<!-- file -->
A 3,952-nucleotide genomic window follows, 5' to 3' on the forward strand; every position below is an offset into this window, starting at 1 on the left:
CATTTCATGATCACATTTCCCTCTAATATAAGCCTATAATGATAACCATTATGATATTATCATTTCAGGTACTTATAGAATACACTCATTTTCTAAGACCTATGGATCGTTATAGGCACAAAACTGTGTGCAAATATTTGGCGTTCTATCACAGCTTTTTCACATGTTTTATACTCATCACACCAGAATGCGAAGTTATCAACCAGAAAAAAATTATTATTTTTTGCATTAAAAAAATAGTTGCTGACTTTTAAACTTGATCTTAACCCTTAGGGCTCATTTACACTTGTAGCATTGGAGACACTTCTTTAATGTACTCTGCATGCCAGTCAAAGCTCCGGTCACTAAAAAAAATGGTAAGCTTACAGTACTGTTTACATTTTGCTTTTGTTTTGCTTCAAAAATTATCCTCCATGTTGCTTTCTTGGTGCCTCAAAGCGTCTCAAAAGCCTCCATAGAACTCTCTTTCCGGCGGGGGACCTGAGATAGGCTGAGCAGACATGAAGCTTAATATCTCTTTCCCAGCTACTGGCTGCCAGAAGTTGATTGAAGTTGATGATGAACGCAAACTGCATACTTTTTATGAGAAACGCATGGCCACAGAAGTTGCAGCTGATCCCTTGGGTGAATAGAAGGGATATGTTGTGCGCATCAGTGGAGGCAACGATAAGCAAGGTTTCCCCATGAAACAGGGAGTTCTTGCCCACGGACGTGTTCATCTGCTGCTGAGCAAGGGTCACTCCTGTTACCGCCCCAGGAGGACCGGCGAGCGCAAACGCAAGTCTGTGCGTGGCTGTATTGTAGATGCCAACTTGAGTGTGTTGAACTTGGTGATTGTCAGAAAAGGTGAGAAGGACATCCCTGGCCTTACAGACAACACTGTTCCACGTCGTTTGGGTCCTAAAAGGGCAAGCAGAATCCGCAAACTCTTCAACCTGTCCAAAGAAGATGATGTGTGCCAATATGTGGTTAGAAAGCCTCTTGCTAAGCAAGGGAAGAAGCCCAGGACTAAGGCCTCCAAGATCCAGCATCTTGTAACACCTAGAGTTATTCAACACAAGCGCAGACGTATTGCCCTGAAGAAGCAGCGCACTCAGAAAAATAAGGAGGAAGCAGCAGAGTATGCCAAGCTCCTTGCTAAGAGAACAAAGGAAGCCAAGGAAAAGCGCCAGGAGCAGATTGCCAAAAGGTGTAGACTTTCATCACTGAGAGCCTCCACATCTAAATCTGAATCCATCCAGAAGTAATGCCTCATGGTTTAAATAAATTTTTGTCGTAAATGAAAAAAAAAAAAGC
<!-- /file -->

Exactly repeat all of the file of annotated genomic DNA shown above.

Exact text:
A 3,952-nucleotide genomic window follows, 5' to 3' on the forward strand; every position below is an offset into this window, starting at 1 on the left:
CATTTCATGATCACATTTCCCTCTAATATAAGCCTATAATGATAACCATTATGATATTATCATTTCAGGTACTTATAGAATACACTCATTTTCTAAGACCTATGGATCGTTATAGGCACAAAACTGTGTGCAAATATTTGGCGTTCTATCACAGCTTTTTCACATGTTTTATACTCATCACACCAGAATGCGAAGTTATCAACCAGAAAAAAATTATTATTTTTTGCATTAAAAAAATAGTTGCTGACTTTTAAACTTGATCTTAACCCTTAGGGCTCATTTACACTTGTAGCATTGGAGACACTTCTTTAATGTACTCTGCATGCCAGTCAAAGCTCCGGTCACTAAAAAAAATGGTAAGCTTACAGTACTGTTTACATTTTGCTTTTGTTTTGCTTCAAAAATTATCCTCCATGTTGCTTTCTTGGTGCCTCAAAGCGTCTCAAAAGCCTCCATAGAACTCTCTTTCCGGCGGGGGACCTGAGATAGGCTGAGCAGACATGAAGCTTAATATCTCTTTCCCAGCTACTGGCTGCCAGAAGTTGATTGAAGTTGATGATGAACGCAAACTGCATACTTTTTATGAGAAACGCATGGCCACAGAAGTTGCAGCTGATCCCTTGGGTGAATAGAAGGGATATGTTGTGCGCATCAGTGGAGGCAACGATAAGCAAGGTTTCCCCATGAAACAGGGAGTTCTTGCCCACGGACGTGTTCATCTGCTGCTGAGCAAGGGTCACTCCTGTTACCGCCCCAGGAGGACCGGCGAGCGCAAACGCAAGTCTGTGCGTGGCTGTATTGTAGATGCCAACTTGAGTGTGTTGAACTTGGTGATTGTCAGAAAAGGTGAGAAGGACATCCCTGGCCTTACAGACAACACTGTTCCACGTCGTTTGGGTCCTAAAAGGGCAAGCAGAATCCGCAAACTCTTCAACCTGTCCAAAGAAGATGATGTGTGCCAATATGTGGTTAGAAAGCCTCTTGCTAAGCAAGGGAAGAAGCCCAGGACTAAGGCCTCCAAGATCCAGCATCTTGTAACACCTAGAGTTATTCAACACAAGCGCAGACGTATTGCCCTGAAGAAGCAGCGCACTCAGAAAAATAAGGAGGAAGCAGCAGAGTATGCCAAGCTCCTTGCTAAGAGAACAAAGGAAGCCAAGGAAAAGCGCCAGGAGCAGATTGCCAAAAGGTGTAGACTTTCATCACTGAGAGCCTCCACATCTAAATCTGAATCCATCCAGAAGTAATGCCTCATGGTTTAAATAAATTTTTGTCGTAAATGAAAAAAAAAAAAGC